Murray Farmer admits he’s got a big learning curve ahead of him as he, a civilian, takes on the role of Honorary Colonel of Vancouver Island’s Canadian Scottish Regiment.
Farmer, a resident of North Saanich, became the Regiment’s newest Honorary Colonel in September. He was welcomed in an official ceremony Sept. 12 at the Bay Street Armoury in Victoria, replacing his predecessor, Sidney’s Richard Talbot. The Saanich Peninsula connection is maintained with the army reserve unit, which welcomes Farmer as its first civilian in the role in recent memory.
“This is new for the Canadian Scottish, but not for the military on the whole,” said Lieutenant Colonel Steve Sawyer, the Regiment’s commanding officer.
The title, Honorary Colonel, goes back to feudal times when dukes and earls were asked to raise military regiments for the Crown. In essence, they acted as the unit’s patron and raised money, equipment and uniforms to outfit the soldiers. Sawyer said there’s some of that history in the local regiment — which was formed out of two area units, created by the civilian population during the First World War.
Farmer’s appointment represents a change in the focus of the CScots on the Island. As the Canadian military has transitioned out of the conflict in Afghanistan, reserve units struggle with recruiting new people and holding onto them. They also require more local support to ensure a high level of training as people’s attention turns elsewhere. Sawyer said he faces challenges retaining people, whereas during conflict, it’s less of an issue.
That’s the role of the Honorary Colonel — to increase the unit’s profile in the community and win support for their activities. As a civilian, Farmer said he has much to learn about the unit but feels it’s important for him to take on the job.
“I was approached about this close to two years ago,” said Farmer. “I thought at the time that the request was kind of odd, as I was never in the military.”
Farmer said, however, he started thinking about it more and more.
“I was born at the end of the Second World War and I have lived in peace all of my life. Other people have been called to serve, so maybe this is my turn.”
Prior to this, he continued, he’d never been inside the Armoury, the Regiment’s headquarters in Victoria.
It also has a branch, or company, based in Nanaimo and is currently around 200 soldiers strong. To get ready for the official change of command last month, Farmer said he was scrambling for the bits and pieces of the unit’s ceremonial garb and taking drill (marching) lessons from Talbot, who had served in the military in the U.K.
“I think this is pretty new for them as well,” Farmer said of the change to a full civilian Honorary Colonel. “But people like (B.C.’s) Lieutenant-Governor is a civilian and also the Honorary Colonel of the Rocky Mountain Rangers.”
Talbot said, during his outgoing speech at the ceremony, that the focus of the unit and all of the Canadian Forces had been on Afghanistan until recently. Now, the Scottish makes a transition to a full civilian as Honorary Colonel.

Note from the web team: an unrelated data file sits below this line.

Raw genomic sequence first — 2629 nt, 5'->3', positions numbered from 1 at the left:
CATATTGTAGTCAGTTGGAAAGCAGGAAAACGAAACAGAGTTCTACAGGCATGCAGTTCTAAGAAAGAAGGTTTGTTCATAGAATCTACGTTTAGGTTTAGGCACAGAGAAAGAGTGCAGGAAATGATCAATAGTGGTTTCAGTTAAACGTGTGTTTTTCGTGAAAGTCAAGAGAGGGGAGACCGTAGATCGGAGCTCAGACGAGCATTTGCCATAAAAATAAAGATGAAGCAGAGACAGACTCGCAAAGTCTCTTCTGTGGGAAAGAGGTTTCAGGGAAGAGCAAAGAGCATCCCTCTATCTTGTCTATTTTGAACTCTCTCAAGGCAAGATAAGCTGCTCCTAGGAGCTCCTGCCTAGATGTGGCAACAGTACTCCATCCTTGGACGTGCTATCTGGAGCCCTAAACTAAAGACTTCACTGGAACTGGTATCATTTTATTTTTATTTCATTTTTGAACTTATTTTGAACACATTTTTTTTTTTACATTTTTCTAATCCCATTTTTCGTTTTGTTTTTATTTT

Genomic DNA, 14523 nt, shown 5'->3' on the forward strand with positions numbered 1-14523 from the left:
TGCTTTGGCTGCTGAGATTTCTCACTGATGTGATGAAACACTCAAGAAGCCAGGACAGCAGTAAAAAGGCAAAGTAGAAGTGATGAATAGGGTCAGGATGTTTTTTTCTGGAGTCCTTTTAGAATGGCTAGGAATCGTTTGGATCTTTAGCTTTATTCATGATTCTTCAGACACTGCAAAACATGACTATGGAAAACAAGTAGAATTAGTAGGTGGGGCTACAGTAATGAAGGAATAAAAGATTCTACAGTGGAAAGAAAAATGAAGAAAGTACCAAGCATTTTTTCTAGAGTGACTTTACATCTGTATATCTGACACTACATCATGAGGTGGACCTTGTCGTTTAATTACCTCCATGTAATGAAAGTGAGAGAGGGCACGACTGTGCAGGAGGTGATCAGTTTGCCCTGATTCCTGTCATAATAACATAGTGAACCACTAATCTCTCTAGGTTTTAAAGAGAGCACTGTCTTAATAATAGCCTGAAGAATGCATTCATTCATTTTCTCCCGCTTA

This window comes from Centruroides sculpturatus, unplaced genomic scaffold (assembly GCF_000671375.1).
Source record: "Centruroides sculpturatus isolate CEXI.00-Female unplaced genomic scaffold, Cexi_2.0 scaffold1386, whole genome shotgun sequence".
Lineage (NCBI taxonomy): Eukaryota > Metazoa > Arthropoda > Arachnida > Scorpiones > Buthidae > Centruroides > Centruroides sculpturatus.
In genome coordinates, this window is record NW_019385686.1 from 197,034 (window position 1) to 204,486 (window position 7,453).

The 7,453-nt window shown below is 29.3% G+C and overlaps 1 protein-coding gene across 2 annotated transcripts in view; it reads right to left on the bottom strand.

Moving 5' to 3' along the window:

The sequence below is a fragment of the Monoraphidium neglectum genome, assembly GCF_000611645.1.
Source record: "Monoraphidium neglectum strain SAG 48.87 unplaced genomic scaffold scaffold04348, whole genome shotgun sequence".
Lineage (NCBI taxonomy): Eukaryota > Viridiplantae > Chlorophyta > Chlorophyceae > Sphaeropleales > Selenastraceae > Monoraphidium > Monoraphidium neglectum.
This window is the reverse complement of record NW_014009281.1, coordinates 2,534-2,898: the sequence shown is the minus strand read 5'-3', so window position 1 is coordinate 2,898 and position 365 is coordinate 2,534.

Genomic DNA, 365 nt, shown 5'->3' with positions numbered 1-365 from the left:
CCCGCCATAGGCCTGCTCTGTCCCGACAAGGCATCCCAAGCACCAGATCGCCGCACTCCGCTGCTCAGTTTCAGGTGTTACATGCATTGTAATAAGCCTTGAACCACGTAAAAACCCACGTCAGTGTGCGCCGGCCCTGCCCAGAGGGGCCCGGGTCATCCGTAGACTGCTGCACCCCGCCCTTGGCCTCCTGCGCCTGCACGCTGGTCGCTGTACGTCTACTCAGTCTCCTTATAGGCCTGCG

“I wish him every success and that the Regiment provide him every opportunity (to succeed).”
Farmer is no stranger to giving back to the community. His family established Farmer Construction on Vancouver Island and he served as Chancellor of the University of Victoria until January of this year.
Earlier this year, his family donated a large sum of money to the university for a sports wall of fame in the new campus gymnasium building.
His role with the Regiment, he said, does not come with any specific agenda, yet there is a fundraising element.
“For the local militia, the Canadian government supplies their essential needs for training. The more non-essential things are my focus.”
Those include their formal dress uniforms, ceremonial functions and more.
Farmer said his generation made up a golden era in this country, as it experienced a prolonged time of peace — and for the most part, the Island and the nation still is. After being asked if he would fill the role, Farmer said it is his chance to do his duty.
Fast Facts: The Canadian Scottish Regiment
The Canadian Scottish Regiment (CScotR) is Vancouver Island’s only infantry unit and consists of around 200 officers and regular soldiers.
The CScotR is a reserve unit, meaning its troops meet once a week and train one weekend a month, in addition to other training opportunities throughout the year.
The unit headquarters is Victoria’s Bay Street Armoury and has a second company based in Nanaimo.
Soldiers from the unit have served domestically and overseas, including Afghanistan. Four members of the Regiment are credited with winning the Victoria Cross during the First World War.
The Bay Street Armoury marks its 100th anniversary with a public open house Nov. 22 from 10 a.m. to 2 p.m.